A Little Taste of Needing
I tore my right calf muscle more than a week ago playing basketball. I suppose I need to take more heed of advice from people who love me; that I am no longer young and in my prime, and that I need to take better care of my body. It is an awkward phase for me, where my body has aged but my mind refuses to believe it.
Many of us bloggers comment on life and society from the perspective of individuals concerned that more ought to be done for those in need. Hobbling around in crutches the past week has been an interesting flip: I was now the needy, at the mercy of the morning commuting crowd, hoping a seat be offered because the knee on my good leg is struggling to bear my weight in a moving train. On top of that I have to juggle two crutches, and a laptop bag. Sometimes two, when I need to work on my Mac.
My first train ride out was on a frenetic Monday morning. I squeezed into the train, and received a mixed variety of looks from the sardined crowd. Some looked upset that my crutches meant I took up more space, others look helplessly concerned, given it was impossible to move. After a few stations I stood right in front of a middle-aged woman seated in the “Reserved” seat, my crutches clanging softly against the steel railing. Sweat tricked down my leg as I struggled to maintain my balance.
The seat was never offered. Eye contact was never made. I didn’t have the humility to ask. I made a mental note to record the emotions that ran straight down the centre of my being.
Anger. Couldn’t she see that I was in need? The icons above the seat indicate that it was reserved for the elderly, pregnant and those with little children. It did not indicate crutches, but surely this woman couldn’t have been that dense! She wasn’t even asleep!
I calmed myself down. Once the anger subsided there was a very strong sense of pity. That we have become such uncaring people. It was no longer anger at the woman or at my suffering, but pity, that we were all victims of circumstance. We have been bred to compete, to fight for what is ours. To work hard for economic success, laying aside so many other things, that whatever little we have — even that seat on the train — became too precious to give up. We were a soulless band of zombies, grasping on to whatever little we could call ours. Our right. No one could take away what is rightfully ours, and we were surely not going to give it away.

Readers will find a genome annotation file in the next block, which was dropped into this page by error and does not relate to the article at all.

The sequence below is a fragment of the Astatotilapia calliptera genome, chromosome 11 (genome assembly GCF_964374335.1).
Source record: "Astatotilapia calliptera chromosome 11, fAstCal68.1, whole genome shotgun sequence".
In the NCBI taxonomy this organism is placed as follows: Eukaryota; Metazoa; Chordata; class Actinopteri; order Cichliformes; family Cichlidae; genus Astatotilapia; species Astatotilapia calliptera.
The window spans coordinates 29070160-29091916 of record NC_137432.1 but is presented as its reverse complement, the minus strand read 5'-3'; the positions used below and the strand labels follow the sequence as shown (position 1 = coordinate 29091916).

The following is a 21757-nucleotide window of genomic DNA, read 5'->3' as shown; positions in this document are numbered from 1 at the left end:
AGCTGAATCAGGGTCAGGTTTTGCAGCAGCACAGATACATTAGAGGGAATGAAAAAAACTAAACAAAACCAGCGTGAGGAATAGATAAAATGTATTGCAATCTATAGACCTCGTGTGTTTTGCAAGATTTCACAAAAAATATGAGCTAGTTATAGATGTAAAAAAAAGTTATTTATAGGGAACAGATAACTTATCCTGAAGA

The world we live in is fair that way.
On a separate trip on the train, this time on the way home, the crowd cleared a path for me, and an Indian man seated on the seat beside the “Reserved” seat stood up and offered it to me. I sat down, so very thankful that he had restored some of my faith in humanity. I smiled profusely and thanked him. It was not a feeling I was used to, but it was humbling (you’ll see this emotion comes up a lot) and comforting to feel part of a larger whole, where people cared about other people; rather than singular individuals watching out for themselves, governed by the rule of law.
An elderly man and his wife, slightly more sprightly than him, came aboard. The man in the reserved seat next to me offered it to the old man, and I instinctively stood up so his wife could sit beside him. The elderly man grabbed me by the wrist, and said, “no, you sit down. You hurt your leg.” A woman a few seats away stood up and offered her seat to the elderly wife.
The old man leaned over and whispered, “It was very gracious of you, what you did.” We chatted for a bit, and I wished him well before I alighted at my stop.
It was love that filled my heart. A revelation that love meant giving as well as being open to receiving. A willingness to help the vulnerable as well as allowing oneself to be vulnerable. It is only then we are truly intertwined; a real society, not just strangers who happen to be standing close together.